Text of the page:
Often the focus of your finances is on what you can be doing to make them grow, make them stronger and make them work harder for you. However, in a recession, you also need to be aware of the external forces which can affect your financial stability and which are out of your control. Knowing that interest rates will be fluctuating, job security will be fragile and credit will be hard to get can help you manage your finances and make changes which are within your control, to survive.
To manage your finances in a recession you need these tips:
* Clear high interest debts. In a recession your high interest debts should be your highest priority and you should focus on paying them off as soon as you can. Your high interest debts are taking a big chunk of your budget each and every month and if money became tighter or if you lost your job, you would struggle to meet those high interest payments.
* Over pay your mortgage. The last thing you want to have to do in a recession is sell your house, firstly because you want to maintain some stability for your family, and secondly because house prices plummet in a recession and you won’t get anywhere near the true value of your home. Therefore, protect your most important asset by making over payments into your mortgage. You can set up a direct debit of a higher amount each month, or you can simply deposit extra amounts into your account as they come in from cash birthday gifts or a tax refund for example. Getting ahead on your mortgage also gives you room in case you can’t meet your repayments for a few months.
* Consolidate credit card debt. When you have a number of credit cards they will all be at different interest rates and as time get tougher during a recession you risk these providers increasing their interest rates. By consolidating your credit cards into a personal loan or taking advantage of a low interest balance transfer offer you can lock in a lower interest rate, and make just one monthly repayment.
* Don’t take on more debt. With interest rates so low it can be tempting to take out new debts, but this doesn't make financial sense during a recession. Even spending on your existing credit cards is decreasing your financial stability in an already unstable time, and adding to your monthly outgoing costs.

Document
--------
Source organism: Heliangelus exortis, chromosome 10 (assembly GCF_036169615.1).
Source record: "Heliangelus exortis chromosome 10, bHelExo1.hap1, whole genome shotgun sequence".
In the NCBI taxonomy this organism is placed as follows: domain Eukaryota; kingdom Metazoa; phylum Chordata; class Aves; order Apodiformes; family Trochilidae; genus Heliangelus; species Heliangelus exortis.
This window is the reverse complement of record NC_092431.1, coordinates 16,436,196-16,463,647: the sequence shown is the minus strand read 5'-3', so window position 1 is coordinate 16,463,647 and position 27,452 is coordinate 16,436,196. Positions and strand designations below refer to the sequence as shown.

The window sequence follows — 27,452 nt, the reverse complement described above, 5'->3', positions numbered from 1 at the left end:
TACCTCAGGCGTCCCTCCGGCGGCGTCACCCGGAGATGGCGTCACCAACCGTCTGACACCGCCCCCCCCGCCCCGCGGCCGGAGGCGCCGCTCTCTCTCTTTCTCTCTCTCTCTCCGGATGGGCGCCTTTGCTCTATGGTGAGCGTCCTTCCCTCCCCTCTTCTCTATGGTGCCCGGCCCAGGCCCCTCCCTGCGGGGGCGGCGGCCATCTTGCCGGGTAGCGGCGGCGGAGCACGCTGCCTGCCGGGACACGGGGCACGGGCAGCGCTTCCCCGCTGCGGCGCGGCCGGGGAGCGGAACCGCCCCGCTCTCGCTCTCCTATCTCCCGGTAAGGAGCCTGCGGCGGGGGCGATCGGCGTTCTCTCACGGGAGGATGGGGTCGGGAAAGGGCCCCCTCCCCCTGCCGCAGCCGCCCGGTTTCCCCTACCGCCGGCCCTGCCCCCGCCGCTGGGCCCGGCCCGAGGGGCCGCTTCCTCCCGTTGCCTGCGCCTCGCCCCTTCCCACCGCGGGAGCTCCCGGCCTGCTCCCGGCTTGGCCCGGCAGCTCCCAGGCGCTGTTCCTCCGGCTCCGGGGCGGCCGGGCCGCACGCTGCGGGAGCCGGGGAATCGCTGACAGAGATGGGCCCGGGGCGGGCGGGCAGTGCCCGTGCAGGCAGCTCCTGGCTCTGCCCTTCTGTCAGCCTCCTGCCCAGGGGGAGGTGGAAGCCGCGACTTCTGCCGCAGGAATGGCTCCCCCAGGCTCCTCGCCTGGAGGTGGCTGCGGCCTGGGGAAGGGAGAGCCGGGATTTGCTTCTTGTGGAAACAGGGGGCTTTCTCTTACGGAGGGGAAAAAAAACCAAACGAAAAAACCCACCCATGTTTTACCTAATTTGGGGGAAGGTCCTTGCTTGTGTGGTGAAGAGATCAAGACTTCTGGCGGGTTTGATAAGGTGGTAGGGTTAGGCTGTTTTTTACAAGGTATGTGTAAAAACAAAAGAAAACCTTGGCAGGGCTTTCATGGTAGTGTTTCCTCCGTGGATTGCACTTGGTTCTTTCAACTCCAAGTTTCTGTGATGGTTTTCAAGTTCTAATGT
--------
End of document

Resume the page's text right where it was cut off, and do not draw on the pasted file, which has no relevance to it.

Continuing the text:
* The benefits of a variable rate mortgage. During a recession interest rates will drop in an attempt to stimulate spending. However, if you are on a fixed rate mortgage you can’t take advantage of this. Therefore, look at how much it will cost to break your fixed rate term and start paying less interest.
* De-clutter your life. When money is tight it is time to look at what’s really important, and get rid of everything that’s not. Plus, clearing out your home of all the things you don’t need to want anymore is a great way to make some extra money. Put your unwanted items on eBay or set up a garage sale, as a recession is a perfect time to be selling off your unwanted items, as many families are looking to buy, but can’t afford to buy new, so will come to you.
* Find ways to save. Now is the time to look at the difference between what you need and what you want and consider where you really need to be spending your money. Look for ways you can cut back on your mobile plans, cancel your gym membership, take your coffee and lunch from home and stop eating out or ordering take away so much.
* Stop eating junk food. Buying junk foods, snack foods and soft drinks is expensive, especially when they are being consumed by the whole family. Therefore, during a recession, take the relatively small step and swap out your junk food for fruit, muesli bars, water and juice. You’ll not only save money but you’ll also feel better for the change. Junk foods are high in sugar, salt and fat, and in financially unstable times you can’t afford to get sick. If you look after your health you’ll be able to perform better at work, you’ll be able to cut back on doctor’s bills and medications, and living a healthier lifestyle will also make your life insurance and health insurance premiums more affordable, so that you can afford to protect your family from the worst, even in the worst of times.
* Save what you can. After you have your debts under control and you have created a buffer on your mortgage repayments, look at putting any extra you have into a savings plan. Savings are of course important, but in a recession if you have high interest debts, you’re going to be paying more in interest than you are earning in interest on your savings, and having fewer bills is an important way to survive.
* Look after your job. Many companies will look at cutting back on staff during a recession but there are ways you can try to survive the cut backs. Firstly make sure you continue to work hard and you are adding real value to the company. At the same time, be prepared in case you are laid off, with an up to date résumé, a list of contacts and a strong network. You may even want to start a business on the side as any extra cash coming in can help you survive.
As a personal finance writer, Alban likes to share his advice online. When he is not contributing, Alban is a personal laon reviewer at Personal Loan Finder.